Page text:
By KASEY DOYLE/News editor

Her client did not answer. Maybe, Terri thought, he did not believe her. Even when she stood to leave, he did not look up.Only as the guard approached did Rennell Price speak again, his voice quiet but insistent.

“I didn’t do that little girl,” he told his lawyer.

“Conviction” by Richard North Patterson uses a fictional story to investigate the death penalty and how the innocent sometimes slip through the cracks in the justice system.

The novel focuses on Rennell Price, a black man from Bayview, Calif., who is 59 days away from his execution.

Fifteen years earlier, Price and his brother, Payton, were found guilty for the sexual abuse and murder of a 9-year-old Asian girl.

Rennell and Payton Price’s conviction has been upheld through several appeals, but Attorney Terri Paget believes Rennell may be innocent and that the real killer is still free.

Paget begins an investigation into the life of Rennell Price and the trial that sent him to death row.

She recreates the events that put Rennell on death row – sorting through trial manuscripts, police reports and interviews.

Paget finds that Rennell’s early childhood was full of physical, mental and sexual abuse, and Paget believes Rennell may have mental disabilities.

Paget struggles with the evidence, trying to prove Rennell’s innocence or prove he is mentally retarded. Both will keep him from a death by lethal injection.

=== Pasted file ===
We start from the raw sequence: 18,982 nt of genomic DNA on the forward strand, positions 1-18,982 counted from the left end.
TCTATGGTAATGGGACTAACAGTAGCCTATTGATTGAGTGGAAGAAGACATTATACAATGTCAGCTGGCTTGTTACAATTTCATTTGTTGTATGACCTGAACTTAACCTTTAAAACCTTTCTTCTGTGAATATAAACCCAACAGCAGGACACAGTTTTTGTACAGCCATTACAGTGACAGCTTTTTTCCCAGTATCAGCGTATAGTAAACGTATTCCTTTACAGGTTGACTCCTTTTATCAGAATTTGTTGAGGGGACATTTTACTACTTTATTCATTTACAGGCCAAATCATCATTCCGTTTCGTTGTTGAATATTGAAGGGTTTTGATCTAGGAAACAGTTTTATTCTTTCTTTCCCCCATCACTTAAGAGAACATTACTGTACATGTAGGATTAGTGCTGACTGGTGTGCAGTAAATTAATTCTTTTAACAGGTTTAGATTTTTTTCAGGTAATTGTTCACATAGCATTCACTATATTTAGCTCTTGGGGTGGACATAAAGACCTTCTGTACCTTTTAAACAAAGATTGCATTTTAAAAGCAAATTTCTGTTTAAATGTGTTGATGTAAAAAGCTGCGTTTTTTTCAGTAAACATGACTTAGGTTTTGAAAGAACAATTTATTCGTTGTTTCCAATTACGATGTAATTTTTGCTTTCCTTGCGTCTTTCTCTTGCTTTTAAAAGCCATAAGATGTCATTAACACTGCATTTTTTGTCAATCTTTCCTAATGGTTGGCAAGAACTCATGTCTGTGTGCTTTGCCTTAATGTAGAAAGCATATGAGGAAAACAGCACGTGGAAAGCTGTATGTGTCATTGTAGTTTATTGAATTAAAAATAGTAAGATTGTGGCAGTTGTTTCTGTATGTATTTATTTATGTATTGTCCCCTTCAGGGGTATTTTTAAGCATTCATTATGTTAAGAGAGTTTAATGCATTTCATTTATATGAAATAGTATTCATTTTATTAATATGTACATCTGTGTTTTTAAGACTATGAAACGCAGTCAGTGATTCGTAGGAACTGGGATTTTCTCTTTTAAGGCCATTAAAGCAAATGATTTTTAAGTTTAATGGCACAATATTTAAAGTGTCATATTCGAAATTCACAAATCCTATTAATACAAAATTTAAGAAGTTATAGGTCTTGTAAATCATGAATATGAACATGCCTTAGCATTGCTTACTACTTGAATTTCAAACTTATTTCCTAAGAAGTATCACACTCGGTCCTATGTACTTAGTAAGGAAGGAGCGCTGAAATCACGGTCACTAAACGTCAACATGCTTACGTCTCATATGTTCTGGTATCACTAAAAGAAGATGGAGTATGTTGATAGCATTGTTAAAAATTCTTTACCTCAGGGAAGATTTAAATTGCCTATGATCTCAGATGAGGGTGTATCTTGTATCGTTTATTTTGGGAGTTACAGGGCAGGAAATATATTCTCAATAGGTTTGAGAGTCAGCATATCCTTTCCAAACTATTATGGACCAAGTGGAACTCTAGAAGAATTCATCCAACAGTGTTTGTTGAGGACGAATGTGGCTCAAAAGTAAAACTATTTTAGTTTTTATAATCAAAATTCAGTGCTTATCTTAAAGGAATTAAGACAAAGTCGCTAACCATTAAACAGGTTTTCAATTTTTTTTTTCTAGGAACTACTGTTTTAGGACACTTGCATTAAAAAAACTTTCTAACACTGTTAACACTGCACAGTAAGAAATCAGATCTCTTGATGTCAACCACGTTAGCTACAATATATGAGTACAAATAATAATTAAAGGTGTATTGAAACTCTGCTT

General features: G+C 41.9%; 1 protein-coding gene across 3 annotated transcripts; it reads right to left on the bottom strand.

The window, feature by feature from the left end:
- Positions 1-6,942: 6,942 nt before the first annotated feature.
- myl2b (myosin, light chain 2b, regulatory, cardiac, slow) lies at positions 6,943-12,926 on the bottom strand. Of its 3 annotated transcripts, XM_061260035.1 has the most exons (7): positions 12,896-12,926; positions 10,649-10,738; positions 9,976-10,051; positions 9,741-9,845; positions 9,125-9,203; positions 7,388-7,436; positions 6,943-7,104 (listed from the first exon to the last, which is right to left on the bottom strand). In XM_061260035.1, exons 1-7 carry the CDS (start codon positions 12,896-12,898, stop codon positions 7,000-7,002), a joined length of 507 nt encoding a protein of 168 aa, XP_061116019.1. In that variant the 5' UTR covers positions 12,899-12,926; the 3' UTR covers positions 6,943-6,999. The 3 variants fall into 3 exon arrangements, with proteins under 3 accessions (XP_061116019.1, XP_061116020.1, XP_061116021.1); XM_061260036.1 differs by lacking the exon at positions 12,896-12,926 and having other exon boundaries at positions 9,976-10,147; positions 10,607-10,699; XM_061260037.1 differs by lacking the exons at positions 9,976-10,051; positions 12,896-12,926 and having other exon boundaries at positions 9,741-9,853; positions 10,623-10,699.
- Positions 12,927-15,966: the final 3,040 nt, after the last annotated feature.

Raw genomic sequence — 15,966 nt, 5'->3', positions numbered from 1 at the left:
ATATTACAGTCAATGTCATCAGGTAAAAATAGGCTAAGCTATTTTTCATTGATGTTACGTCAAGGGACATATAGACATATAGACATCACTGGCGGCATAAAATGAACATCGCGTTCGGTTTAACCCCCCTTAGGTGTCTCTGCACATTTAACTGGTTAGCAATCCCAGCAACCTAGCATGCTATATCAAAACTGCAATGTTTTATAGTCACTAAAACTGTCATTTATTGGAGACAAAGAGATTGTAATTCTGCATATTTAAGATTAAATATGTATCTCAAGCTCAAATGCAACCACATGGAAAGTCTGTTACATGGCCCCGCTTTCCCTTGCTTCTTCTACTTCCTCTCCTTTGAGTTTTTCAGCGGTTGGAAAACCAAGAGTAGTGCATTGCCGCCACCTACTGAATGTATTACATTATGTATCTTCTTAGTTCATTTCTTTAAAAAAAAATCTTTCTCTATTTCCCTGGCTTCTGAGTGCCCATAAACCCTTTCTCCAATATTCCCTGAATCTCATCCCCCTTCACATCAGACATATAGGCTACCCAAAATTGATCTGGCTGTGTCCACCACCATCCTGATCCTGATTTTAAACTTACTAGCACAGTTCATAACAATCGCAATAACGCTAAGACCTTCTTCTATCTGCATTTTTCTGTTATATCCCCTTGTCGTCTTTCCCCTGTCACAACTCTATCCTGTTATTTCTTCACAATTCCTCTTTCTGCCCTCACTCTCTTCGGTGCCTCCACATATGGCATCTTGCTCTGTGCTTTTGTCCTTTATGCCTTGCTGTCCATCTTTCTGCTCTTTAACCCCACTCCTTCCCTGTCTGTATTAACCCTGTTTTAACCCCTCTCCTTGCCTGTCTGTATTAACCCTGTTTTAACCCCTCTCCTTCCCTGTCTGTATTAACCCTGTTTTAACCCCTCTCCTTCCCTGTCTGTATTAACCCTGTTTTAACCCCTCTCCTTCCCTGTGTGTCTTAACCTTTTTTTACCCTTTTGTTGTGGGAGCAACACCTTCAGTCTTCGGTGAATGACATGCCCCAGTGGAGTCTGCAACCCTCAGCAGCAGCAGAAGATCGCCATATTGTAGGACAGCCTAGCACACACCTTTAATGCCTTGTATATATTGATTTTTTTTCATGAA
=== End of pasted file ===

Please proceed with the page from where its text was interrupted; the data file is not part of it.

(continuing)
Rennell will not discuss the murder, and all he will say is, “I didn’t do that little girl.”

Rennell’s brother, Payton, is scheduled to die before Rennell, and he shares a side of the story that could absolve Rennell of all guilt.

According to Payton, another man, not Rennell, helped him commit the crime, but Payton’s confession may be too late to save Rennell from death.

Paget scrambles to contact witnesses to prove that Rennell is innocent of the crime. She prepares for one last appeal, but time is running out, and Paget’s doubt about Rennell’s involvement in the crime may not be enough to stop his execution.

“Conviction” is an emotional story about one woman’s struggle to find truth before an innocent man is unlawfully put to death.

It raises the question of whether the death penalty is a justifiable way to punish individuals for their crimes, and it takes a fictional look at both sides of the issue. It also gives the reader an in-depth look at the investigation and appeals processes.

The characters are also well-created and complex, especially the character of Terri Paget, who struggles with trying to free a convicted murderer and sex offender, when her own child is a victim of sex crimes.

I give “Conviction” four and a half out of five palettes because I couldn’t put it down after reading the first page.

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